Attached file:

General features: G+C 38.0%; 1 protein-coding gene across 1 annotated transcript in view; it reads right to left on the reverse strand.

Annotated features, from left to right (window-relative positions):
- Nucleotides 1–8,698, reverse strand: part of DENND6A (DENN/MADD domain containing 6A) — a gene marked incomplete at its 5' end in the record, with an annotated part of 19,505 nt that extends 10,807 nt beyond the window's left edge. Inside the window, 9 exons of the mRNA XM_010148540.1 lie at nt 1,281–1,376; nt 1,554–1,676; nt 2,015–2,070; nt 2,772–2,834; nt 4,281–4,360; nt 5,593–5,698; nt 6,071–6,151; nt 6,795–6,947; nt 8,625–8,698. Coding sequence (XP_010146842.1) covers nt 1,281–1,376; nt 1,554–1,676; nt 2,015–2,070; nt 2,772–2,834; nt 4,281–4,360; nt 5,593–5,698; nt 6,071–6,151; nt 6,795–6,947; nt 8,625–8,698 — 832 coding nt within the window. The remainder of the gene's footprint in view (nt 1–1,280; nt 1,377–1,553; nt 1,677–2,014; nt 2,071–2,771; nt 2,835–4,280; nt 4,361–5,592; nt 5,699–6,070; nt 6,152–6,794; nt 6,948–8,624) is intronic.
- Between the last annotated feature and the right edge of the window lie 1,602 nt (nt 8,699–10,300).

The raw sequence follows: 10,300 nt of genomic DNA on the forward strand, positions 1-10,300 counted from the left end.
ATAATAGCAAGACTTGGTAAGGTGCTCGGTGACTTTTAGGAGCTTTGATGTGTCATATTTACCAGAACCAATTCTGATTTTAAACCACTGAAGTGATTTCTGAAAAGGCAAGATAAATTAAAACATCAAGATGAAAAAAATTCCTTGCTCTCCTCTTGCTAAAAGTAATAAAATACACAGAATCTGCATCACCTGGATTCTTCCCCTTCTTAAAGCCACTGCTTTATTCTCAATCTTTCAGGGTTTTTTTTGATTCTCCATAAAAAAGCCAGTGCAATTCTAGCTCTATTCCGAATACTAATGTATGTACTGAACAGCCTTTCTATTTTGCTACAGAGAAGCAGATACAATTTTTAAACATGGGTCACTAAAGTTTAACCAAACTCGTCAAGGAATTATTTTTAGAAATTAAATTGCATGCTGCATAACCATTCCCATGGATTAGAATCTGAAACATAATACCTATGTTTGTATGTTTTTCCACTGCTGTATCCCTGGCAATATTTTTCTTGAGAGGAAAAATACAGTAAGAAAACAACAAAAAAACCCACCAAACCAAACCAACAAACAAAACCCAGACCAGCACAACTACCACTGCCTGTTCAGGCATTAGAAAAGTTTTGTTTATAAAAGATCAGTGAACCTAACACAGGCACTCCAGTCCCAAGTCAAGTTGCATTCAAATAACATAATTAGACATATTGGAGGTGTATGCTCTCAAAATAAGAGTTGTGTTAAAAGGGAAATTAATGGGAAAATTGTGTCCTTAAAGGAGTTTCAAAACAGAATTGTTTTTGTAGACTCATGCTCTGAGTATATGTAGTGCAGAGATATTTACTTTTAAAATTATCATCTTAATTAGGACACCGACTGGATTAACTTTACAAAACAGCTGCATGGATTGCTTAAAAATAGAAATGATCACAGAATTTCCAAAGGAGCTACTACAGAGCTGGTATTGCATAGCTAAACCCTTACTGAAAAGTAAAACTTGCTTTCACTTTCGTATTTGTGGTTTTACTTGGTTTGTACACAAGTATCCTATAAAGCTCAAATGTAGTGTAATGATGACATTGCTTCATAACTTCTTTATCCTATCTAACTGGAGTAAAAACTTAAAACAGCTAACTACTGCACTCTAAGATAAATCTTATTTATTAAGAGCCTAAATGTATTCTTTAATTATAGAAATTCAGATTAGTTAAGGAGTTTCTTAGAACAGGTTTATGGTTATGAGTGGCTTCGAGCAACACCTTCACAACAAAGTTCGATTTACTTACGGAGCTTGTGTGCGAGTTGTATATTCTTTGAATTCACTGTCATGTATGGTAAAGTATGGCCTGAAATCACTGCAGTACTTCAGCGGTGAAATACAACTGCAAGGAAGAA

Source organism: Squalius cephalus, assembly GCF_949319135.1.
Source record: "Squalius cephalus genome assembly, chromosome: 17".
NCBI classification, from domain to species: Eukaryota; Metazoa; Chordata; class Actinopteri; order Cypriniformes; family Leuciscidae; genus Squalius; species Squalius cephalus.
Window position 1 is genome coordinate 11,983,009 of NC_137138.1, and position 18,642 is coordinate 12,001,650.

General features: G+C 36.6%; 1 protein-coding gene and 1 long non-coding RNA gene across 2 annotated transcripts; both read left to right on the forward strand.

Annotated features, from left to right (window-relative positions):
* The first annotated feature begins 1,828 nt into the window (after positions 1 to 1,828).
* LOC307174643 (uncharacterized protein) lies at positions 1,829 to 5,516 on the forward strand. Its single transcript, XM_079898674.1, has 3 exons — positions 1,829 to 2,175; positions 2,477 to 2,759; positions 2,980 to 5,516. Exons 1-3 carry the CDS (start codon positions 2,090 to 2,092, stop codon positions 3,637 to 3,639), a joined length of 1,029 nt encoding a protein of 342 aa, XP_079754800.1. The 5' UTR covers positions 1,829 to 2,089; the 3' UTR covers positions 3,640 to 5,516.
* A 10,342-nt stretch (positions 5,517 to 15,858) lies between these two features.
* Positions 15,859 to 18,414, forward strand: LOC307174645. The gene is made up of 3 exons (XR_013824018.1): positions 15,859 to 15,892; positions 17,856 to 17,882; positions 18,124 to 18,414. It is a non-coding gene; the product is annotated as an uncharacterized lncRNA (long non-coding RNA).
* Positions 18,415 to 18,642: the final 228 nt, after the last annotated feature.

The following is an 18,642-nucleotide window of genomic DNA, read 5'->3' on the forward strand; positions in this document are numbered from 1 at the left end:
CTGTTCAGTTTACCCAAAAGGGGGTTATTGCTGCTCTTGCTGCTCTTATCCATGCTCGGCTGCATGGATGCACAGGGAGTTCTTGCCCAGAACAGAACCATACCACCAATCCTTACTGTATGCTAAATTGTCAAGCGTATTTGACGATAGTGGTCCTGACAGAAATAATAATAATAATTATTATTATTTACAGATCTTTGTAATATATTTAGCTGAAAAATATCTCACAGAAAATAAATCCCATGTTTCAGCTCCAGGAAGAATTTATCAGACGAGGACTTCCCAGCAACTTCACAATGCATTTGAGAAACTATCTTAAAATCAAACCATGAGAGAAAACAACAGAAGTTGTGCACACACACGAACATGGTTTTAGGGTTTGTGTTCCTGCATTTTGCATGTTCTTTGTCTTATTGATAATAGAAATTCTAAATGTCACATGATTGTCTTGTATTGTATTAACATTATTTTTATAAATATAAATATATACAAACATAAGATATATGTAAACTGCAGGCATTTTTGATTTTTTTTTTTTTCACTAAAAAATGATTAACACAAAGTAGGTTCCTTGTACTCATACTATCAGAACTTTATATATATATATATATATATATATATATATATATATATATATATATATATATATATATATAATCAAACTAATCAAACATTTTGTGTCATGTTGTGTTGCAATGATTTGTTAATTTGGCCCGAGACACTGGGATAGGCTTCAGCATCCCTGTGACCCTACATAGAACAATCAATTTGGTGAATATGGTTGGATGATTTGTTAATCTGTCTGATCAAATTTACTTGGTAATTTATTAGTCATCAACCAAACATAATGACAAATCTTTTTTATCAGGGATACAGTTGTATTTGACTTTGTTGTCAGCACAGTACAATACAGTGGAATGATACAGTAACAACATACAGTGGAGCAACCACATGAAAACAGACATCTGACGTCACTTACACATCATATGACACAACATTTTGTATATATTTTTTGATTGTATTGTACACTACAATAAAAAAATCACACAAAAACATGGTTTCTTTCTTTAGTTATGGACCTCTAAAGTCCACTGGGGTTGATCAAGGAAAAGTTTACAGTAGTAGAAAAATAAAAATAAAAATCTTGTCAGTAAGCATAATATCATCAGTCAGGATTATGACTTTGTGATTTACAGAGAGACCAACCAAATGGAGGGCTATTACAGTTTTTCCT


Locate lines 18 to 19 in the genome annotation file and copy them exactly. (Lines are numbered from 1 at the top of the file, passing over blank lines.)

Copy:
The following is an 18,642-nucleotide window of genomic DNA, read 5'->3' on the forward strand; positions in this document are numbered from 1 at the left end:
CTGTTCAGTTTACCCAAAAGGGGGTTATTGCTGCTCTTGCTGCTCTTATCCATGCTCGGCTGCATGGATGCACAGGGAGTTCTTGCCCAGAACAGAACCATACCACCAATCCTTACTGTATGCTAAATTGTCAAGCGTATTTGACGATAGTGGTCCTGACAGAAATAATAATAATAATTATTATTATTTACAGATCTTTGTAATATATTTAGCTGAAAAATATCTCACAGAAAATAAATCCCATGTTTCAGCTCCAGGAAGAATTTATCAGACGAGGACTTCCCAGCAACTTCACAATGCATTTGAGAAACTATCTTAAAATCAAACCATGAGAGAAAACAACAGAAGTTGTGCACACACACGAACATGGTTTTAGGGTTTGTGTTCCTGCATTTTGCATGTTCTTTGTCTTATTGATAATAGAAATTCTAAATGTCACATGATTGTCTTGTATTGTATTAACATTATTTTTATAAATATAAATATATACAAACATAAGATATATGTAAACTGCAGGCATTTTTGATTTTTTTTTTTTTCACTAAAAAATGATTAACACAAAGTAGGTTCCTTGTACTCATACTATCAGAACTTTATATATATATATATATATATATATATATATATATATATATATATATATATATATATATATAATCAAACTAATCAAACATTTTGTGTCATGTTGTGTTGCAATGATTTGTTAATTTGGCCCGAGACACTGGGATAGGCTTCAGCATCCCTGTGACCCTACATAGAACAATCAATTTGGTGAATATGGTTGGATGATTTGTTAATCTGTCTGATCAAATTTACTTGGTAATTTATTAGTCATCAACCAAACATAATGACAAATCTTTTTTATCAGGGATACAGTTGTATTTGACTTTGTTGTCAGCACAGTACAATACAGTGGAATGATACAGTAACAACATACAGTGGAGCAACCACATGAAAACAGACATCTGACGTCACTTACACATCATATGACACAACATTTTGTATATATTTTTTGATTGTATTGTACACTACAATAAAAAAATCACACAAAAACATGGTTTCTTTCTTTAGTTATGGACCTCTAAAGTCCACTGGGGTTGATCAAGGAAAAGTTTACAGTAGTAGAAAAATAAAAATAAAAATCTTGTCAGTAAGCATAATATCATCAGTCAGGATTATGACTTTGTGATTTACAGAGAGACCAACCAAATGGAGGGCTATTACAGTTTTTCCT